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10. Martin Luther November 10, 1483 – February 18, 1546) changed the course of Western civilization by initiating the Protestant Reformation.[1] As a priest and theology professor, he confronted indulgence salesmen with his 95 Theses in 1517.

11. Marcus Tullius Cicero January 3, 106 BC – December 7, 43 BC) was a Roman philosopher, statesman, lawyer, political theorist, and Roman constitutionalist. Cicero is widely considered one of Rome's greatest orators and prose stylists. Cicero is generally perceived to be one of the most versatile minds of ancient Rome. He introduced the Romans to the chief schools of Greek philosophy and created a Latin philosophical vocabulary, distinguishing himself as a linguist, translator, and philosopher. An impressive orator and successful lawyer, Cicero probably thought his political career his most important achievement. Today, he is appreciated primarily for his humanism and philosophical and political writings. His voluminous correspondence, much of it addressed to his friend Atticus, has been especially influential, introducing the art of refined letter writing to European culture. Cornelius Nepos, the 1st-century BC biographer of Atticus, remarked that Cicero's letters contained such a wealth
of detail "concerning the inclinations of leading men, the faults of the generals, and the revolutions in the government" that their reader had little need for a history of the period.

12. Prophet Muhammad (pbuh) (ca. 570 Mecca – June 8, 632 Medina), is as a messenger and prophet of Allah (English: God), the last and the greatest law-bearer in a series of Islamic prophets as taught by the Qur'an 33:. Muslims thus consider him the restorer of the uncorrupted original monotheistic faith (islam) of Adam, Noah, Abraham, Moses, Jesus and other prophets (peace blessing upon all the prophets). He was also active as a diplomat, merchant, philosopher, orator, legislator, reformer, military general, and, according to Muslim belief, an agent of divine action. Born in 570 CE in the Arabian city of Mecca, he was orphaned at a young age and brought up under the care of his uncle Abu Talib. He later worked mostly as a merchant, as well as a shepherd, and was first married by age 25. Discontented with life in Mecca, he retreated to a cave in the surrounding mountains for meditation and reflection. According to Islamic beliefs it was here, at age 40, in the month of Ramadan, where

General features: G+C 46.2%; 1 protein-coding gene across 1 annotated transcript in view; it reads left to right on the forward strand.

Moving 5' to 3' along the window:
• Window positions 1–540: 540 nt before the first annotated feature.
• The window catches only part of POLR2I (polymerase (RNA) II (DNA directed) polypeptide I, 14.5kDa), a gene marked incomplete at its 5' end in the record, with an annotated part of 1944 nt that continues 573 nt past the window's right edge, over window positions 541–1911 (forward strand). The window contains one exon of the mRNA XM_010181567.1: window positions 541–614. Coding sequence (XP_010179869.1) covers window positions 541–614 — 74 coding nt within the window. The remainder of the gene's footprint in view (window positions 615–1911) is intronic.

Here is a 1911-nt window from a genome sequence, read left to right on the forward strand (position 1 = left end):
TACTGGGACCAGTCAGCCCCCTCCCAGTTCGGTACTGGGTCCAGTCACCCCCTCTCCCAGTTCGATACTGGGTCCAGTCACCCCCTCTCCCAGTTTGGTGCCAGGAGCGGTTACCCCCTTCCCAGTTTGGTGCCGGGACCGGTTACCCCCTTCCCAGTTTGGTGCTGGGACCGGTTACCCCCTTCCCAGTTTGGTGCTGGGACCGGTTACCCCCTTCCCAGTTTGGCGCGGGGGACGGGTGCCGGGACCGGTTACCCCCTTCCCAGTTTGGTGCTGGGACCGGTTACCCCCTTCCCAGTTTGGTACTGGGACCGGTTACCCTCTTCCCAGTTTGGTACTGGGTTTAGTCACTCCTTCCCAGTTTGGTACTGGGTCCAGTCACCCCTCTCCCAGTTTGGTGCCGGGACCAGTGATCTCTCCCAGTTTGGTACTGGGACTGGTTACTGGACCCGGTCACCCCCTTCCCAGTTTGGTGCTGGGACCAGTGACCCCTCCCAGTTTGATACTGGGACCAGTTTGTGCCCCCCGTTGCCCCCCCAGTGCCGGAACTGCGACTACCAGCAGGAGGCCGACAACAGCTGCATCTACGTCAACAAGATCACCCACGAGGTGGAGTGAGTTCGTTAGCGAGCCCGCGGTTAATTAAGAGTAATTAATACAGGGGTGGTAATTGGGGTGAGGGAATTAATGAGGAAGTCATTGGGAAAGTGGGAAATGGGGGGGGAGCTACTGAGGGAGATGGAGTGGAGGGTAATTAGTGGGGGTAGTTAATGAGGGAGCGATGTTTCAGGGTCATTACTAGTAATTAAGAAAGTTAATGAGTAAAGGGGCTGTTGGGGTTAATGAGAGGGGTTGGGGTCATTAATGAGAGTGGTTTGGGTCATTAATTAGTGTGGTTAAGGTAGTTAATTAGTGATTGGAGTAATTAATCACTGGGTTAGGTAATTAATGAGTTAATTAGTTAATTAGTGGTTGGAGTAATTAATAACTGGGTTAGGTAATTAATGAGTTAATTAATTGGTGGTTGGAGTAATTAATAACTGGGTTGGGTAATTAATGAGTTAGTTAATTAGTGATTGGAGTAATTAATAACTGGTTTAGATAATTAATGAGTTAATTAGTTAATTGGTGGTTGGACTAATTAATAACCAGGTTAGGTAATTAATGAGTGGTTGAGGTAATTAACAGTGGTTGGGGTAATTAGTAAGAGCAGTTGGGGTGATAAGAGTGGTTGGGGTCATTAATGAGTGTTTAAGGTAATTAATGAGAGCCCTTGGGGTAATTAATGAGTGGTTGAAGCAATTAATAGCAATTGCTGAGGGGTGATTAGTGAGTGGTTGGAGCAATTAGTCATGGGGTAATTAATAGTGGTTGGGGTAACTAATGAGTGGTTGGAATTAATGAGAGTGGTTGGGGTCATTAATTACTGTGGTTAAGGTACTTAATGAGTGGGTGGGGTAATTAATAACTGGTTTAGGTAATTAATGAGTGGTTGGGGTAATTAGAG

he received his first revelation from God. Three years after this event Muhammad (pbuh) started preaching these revelations publicly, proclaiming that "God is One", that complete "surrender" to Him (lit. islam) is the only way (din) acceptable to God, and that he himself was a prophet and messenger of God, in the same vein as other Islamic prophets. Muhammad (pbuh) gained few followers early on, and was met with hostility from some Meccan tribes; he and his followers were treated harshly. To escape persecution Muhammad (pbuh) and his followers migrated to Medina (then known as Yathrib) in the year 622 CE. This event, the Hijra, marks the beginning of the Islamic calendar. In Medina, Muhammad united the conflicting tribes, and after eight years of fighting with the Meccan tribes, his followers, who by then had grown to ten thousand, conquered Mecca. In 632, a few months after returning to Medina from his Farewell pilgrimage, Muhammad (pbuh) fell ill and died. By the time of his death, most of the Arabian
Peninsula had converted to Islam; and he united the tribes of Arabia into a single Muslim religious polity. The revelations (or Ayat, lit. "Signs of God")—which Muhammad (pbuh) reported receiving until his death—form the verses of the Qur'an, regarded by Muslims as the “Word of God” and around which the religion is based. Besides the Qur'an, Muhammad’s (pbuh) life (sira) and traditions (sunnah) are also upheld by Muslims. They discuss Muhammad (pbuh) and other prophets (peace blessing upon all prophets) of Islam with reverence, adding the phrase peace be upon him whenever their names are mentioned. While conceptions of Muhammad (pbuh) in medieval Christendom and premodern times were largely negative, appraisals in modern times have been far less so. Besides this, his life and deeds have been debated by followers and opponents over the centuries.